Gleason's Monthly Companion, Volume 11

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F. Gleason, 1882
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Page 295 - In the world's broad field of battle, In the bivouac of life, Be not like dumb, driven cattle! Be a hero in the strife!
Page 295 - Not enjoyment, and not sorrow, Is our destined end or way; But to act, that each tomorrow Find us farther than today.
Page 247 - the good people of this family have built me a house to live in; it is in the cupboard: I am sure it is for me, for it is just big enough: the bottom is of wood, and it is covered all over with wires; and I...
Page 191 - One of the most agreeable consequences of knowledge is the respect and importance which it communicates to old age. Men rise in character often as they increase in years: they are venerable from what they have acquired, and pleasing from what they can impart; if they outlive their faculties, the mere frame itself is respected for what it once contained. But women (such is their unfortunate style of education) hazard everything upon one cast of the die: when youth is gone, all is gone.
Page 304 - Rich in a love that grew from and above it, Soothing thy sorrows and hushing thy fears. Growing old wealthily, Loving and dear. Hearts at the sound of thy coming are lightened, Ready and willing thy hand to relieve ; Many a face at thy kind word has brightened, "It is more blessed to give than receive.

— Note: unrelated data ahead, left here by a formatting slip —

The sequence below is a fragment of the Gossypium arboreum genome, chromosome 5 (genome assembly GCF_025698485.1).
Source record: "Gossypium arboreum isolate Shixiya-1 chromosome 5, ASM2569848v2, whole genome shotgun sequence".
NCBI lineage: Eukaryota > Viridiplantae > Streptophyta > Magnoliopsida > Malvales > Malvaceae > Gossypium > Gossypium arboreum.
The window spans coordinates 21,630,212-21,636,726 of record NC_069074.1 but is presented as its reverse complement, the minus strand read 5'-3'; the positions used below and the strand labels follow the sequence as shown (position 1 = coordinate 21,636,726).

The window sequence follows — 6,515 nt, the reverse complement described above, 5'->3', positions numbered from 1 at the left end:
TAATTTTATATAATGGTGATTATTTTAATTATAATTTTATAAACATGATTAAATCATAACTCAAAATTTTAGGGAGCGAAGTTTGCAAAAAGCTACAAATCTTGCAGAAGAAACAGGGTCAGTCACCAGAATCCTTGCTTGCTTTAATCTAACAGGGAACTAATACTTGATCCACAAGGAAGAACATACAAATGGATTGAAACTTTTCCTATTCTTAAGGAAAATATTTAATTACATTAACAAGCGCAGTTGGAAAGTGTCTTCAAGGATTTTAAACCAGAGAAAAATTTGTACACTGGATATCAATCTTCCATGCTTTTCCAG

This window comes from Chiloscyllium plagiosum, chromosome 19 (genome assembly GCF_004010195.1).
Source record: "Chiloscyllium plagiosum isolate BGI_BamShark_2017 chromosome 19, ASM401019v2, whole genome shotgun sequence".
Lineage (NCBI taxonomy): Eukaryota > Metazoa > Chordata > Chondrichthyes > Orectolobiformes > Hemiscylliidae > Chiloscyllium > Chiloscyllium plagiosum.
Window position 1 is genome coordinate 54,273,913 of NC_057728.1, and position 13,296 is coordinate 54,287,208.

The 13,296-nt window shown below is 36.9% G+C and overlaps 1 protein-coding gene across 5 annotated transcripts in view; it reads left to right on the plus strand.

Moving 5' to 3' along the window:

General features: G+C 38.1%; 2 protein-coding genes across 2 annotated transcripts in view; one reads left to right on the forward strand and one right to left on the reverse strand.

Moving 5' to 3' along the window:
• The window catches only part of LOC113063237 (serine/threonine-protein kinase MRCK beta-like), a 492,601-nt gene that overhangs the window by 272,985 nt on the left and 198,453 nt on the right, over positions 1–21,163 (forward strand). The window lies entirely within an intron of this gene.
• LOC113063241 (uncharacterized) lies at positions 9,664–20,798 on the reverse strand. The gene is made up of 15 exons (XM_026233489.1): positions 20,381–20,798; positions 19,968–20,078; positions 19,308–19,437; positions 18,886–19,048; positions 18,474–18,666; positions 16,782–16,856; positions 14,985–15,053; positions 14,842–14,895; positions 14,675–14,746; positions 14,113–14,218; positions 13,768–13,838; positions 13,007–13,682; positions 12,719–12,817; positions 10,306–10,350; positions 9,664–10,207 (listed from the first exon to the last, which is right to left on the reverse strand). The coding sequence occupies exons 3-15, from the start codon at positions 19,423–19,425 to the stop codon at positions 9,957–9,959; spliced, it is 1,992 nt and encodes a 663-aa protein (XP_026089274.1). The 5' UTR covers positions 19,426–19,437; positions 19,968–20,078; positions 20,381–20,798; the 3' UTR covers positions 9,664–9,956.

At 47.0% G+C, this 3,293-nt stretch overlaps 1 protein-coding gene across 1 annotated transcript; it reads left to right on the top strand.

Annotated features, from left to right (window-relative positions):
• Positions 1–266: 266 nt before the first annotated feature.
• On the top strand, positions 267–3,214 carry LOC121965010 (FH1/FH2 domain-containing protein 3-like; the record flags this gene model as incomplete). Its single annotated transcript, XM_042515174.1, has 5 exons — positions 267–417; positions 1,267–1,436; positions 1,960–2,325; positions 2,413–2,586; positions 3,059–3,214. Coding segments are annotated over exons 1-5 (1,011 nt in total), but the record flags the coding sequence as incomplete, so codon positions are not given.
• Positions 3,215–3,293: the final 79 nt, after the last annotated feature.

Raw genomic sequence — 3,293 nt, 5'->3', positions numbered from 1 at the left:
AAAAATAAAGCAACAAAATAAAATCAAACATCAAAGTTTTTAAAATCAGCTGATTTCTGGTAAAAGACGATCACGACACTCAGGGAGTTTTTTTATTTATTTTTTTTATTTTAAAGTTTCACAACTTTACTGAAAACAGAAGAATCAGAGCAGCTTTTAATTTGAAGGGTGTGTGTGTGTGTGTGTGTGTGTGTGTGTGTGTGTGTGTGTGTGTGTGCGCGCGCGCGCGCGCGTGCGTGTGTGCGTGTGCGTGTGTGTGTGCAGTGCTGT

Page 351 - I will send free of charge to all who wish it, this recipe in German, French or English, with full directions for preparing and using. Sent by mail, by addressing, with stamp, naming this paper, WA NOYKS, 820 Powers
Page 189 - Twas very kind to bring them both, — (What boots for my new Brussels!) 'What! little Clara left at home? Well now I call that shabby: I should have loved to kiss her so, — (A flabby, dabby, babby!) 'And Mr S., I hope he's well, Ah!
Page 128 - 0 mother ! do get him some stockings and shoes, And a nice little frock, and a hat, if he choose ; I wish he'd come into the parlor, and see How warm we would make him, poor chick-a-de-de.
Page 189 - I REALLY take it very kind This visit, Mrs. Skinner! I have not seen you such an age — (The wretch has come to dinner!) ' • Your daughters, too, what loves of girls — What heads for painters
Page 304 - Sorrow and death they have often brought nigh thee, Yet they have left thee but beauty to wear. Growing old gracefully, Gracefully fair. Far from the storms that are lashing the ocean, Nearer each day to the pleasant home...

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